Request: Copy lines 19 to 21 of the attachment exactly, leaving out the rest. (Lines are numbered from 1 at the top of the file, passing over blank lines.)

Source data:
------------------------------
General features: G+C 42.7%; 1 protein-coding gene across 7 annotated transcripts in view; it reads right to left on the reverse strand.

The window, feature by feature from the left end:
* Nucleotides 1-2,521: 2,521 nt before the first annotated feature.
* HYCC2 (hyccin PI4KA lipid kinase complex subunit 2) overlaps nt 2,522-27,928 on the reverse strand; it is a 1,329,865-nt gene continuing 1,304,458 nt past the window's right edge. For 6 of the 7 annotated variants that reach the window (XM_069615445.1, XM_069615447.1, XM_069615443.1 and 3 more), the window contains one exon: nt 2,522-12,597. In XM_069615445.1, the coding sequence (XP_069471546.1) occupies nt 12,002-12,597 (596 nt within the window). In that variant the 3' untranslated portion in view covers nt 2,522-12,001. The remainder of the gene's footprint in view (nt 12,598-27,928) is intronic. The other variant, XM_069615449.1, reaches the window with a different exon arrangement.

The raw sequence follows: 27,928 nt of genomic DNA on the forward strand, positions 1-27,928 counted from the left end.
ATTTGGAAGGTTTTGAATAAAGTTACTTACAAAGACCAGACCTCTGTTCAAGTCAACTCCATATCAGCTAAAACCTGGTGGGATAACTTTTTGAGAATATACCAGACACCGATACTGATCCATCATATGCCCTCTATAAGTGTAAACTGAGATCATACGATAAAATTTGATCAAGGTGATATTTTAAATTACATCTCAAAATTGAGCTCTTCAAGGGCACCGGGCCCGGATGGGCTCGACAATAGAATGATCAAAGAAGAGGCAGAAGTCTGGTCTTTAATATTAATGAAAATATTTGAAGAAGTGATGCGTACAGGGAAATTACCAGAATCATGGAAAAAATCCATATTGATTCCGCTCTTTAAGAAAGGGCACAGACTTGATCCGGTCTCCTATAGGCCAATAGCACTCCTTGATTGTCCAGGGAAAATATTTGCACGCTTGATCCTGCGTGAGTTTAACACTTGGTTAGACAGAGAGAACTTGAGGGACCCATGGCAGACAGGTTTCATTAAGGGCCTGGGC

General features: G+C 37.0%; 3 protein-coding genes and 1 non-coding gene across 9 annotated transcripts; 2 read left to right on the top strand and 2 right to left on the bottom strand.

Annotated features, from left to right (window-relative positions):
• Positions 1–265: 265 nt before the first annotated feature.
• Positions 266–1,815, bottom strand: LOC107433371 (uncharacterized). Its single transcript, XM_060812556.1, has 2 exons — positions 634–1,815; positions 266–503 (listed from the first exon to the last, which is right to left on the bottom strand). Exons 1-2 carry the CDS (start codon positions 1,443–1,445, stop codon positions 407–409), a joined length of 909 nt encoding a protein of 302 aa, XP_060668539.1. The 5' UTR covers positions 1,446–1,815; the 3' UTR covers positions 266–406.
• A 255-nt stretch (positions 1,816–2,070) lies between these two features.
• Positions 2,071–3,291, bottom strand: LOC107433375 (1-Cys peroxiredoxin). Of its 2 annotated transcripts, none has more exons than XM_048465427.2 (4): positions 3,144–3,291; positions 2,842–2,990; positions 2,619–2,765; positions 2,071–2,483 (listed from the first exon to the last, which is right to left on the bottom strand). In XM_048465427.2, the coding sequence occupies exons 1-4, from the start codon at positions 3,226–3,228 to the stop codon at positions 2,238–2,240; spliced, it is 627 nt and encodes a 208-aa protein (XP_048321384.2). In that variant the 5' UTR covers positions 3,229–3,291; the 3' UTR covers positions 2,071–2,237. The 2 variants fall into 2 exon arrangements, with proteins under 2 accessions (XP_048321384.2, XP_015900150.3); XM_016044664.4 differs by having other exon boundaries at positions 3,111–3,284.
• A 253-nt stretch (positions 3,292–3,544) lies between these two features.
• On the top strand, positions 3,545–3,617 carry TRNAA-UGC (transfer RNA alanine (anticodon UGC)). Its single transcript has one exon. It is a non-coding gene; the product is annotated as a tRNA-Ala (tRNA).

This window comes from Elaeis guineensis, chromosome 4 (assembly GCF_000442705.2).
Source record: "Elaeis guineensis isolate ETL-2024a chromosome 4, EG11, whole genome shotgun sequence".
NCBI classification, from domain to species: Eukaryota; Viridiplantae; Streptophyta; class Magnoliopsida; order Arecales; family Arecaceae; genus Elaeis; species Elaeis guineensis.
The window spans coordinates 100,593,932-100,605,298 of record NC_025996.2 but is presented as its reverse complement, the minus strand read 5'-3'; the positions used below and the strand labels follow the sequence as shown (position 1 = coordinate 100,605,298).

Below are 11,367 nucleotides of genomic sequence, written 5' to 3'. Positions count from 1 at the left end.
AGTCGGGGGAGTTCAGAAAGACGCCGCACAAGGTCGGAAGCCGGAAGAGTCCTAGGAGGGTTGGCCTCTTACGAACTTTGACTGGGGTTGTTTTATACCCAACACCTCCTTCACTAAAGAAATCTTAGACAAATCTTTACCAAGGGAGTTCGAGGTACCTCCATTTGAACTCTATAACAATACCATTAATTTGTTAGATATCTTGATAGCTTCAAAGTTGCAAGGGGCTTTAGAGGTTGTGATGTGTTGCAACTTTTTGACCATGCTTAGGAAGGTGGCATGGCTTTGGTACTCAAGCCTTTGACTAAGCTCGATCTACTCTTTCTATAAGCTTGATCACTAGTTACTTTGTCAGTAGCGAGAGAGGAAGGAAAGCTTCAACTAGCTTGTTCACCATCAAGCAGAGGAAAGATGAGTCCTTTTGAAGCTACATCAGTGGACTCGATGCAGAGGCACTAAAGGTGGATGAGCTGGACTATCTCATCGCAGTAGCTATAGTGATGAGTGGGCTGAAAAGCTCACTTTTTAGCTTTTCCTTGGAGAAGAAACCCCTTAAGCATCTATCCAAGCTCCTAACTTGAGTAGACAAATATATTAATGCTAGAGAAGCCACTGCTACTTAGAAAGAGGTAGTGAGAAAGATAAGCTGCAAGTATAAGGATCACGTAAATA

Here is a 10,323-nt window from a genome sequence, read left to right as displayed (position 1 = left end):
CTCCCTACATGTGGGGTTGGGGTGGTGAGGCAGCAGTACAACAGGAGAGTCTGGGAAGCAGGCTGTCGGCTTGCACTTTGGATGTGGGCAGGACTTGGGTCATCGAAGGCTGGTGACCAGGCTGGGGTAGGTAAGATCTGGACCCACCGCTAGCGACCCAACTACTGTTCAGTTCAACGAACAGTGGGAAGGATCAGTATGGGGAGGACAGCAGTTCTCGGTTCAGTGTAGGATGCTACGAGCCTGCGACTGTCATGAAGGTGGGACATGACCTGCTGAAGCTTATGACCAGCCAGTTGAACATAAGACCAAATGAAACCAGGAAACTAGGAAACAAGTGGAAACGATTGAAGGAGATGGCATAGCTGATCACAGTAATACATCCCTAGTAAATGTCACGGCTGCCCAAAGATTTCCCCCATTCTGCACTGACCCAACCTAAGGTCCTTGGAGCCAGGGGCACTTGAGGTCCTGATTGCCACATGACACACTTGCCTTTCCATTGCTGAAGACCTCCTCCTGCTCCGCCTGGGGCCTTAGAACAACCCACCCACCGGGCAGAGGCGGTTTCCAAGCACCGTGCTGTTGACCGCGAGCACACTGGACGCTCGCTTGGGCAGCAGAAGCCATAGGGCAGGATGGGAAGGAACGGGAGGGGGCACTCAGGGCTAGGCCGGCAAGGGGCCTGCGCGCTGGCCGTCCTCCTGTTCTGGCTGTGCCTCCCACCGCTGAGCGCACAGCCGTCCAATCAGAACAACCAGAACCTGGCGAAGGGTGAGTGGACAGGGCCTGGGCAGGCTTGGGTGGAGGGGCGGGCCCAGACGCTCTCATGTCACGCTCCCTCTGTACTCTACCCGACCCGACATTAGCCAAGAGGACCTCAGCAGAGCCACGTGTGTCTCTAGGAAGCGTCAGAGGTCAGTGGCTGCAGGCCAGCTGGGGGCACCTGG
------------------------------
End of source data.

Below are 11,367 nucleotides of genomic sequence, written 5' to 3'. Positions count from 1 at the left end.
AGTCGGGGGAGTTCAGAAAGACGCCGCACAAGGTCGGAAGCCGGAAGAGTCCTAGGAGGGTTGGCCTCTTACGAACTTTGACTGGGGTTGTTTTATACCCAACACCTCCTTCACTAAAGAAATCTTAGACAAATCTTTACCAAGGGAGTTCGAGGTACCTCCATTTGAACTCTATAACAATACCATTAATTTGTTAGATATCTTGATAGCTTCAAAGTTGCAAGGGGCTTTAGAGGTTGTGATGTGTTGCAACTTTTTGACCATGCTTAGGAAGGTGGCATGGCTTTGGTACTCAAGCCTTTGACTAAGCTCGATCTACTCTTTCTATAAGCTTGATCACTAGTTACTTTGTCAGTAGCGAGAGAGGAAGGAAAGCTTCAACTAGCTTGTTCACCATCAAGCAGAGGAAAGATGAGTCCTTTTGAAGCTACATCAGTGGACTCGATGCAGAGGCACTAAAGGTGGATGAGCTGGACTATCTCATCGCAGTAGCTATAGTGATGAGTGGGCTGAAAAGCTCACTTTTTAGCTTTTCCTTGGAGAAGAAACCCCTTAAGCATCTATCCAAGCTCCTAACTTGAGTAGACAAATATATTAATGCTAGAGAAGCCACTGCTACTTAGAAAGAGGTAGTGAGAAAGATAAGCTGCAAGTATAAGGATCACGTAAATA

Here is a 10,323-nt window from a genome sequence, read left to right as displayed (position 1 = left end):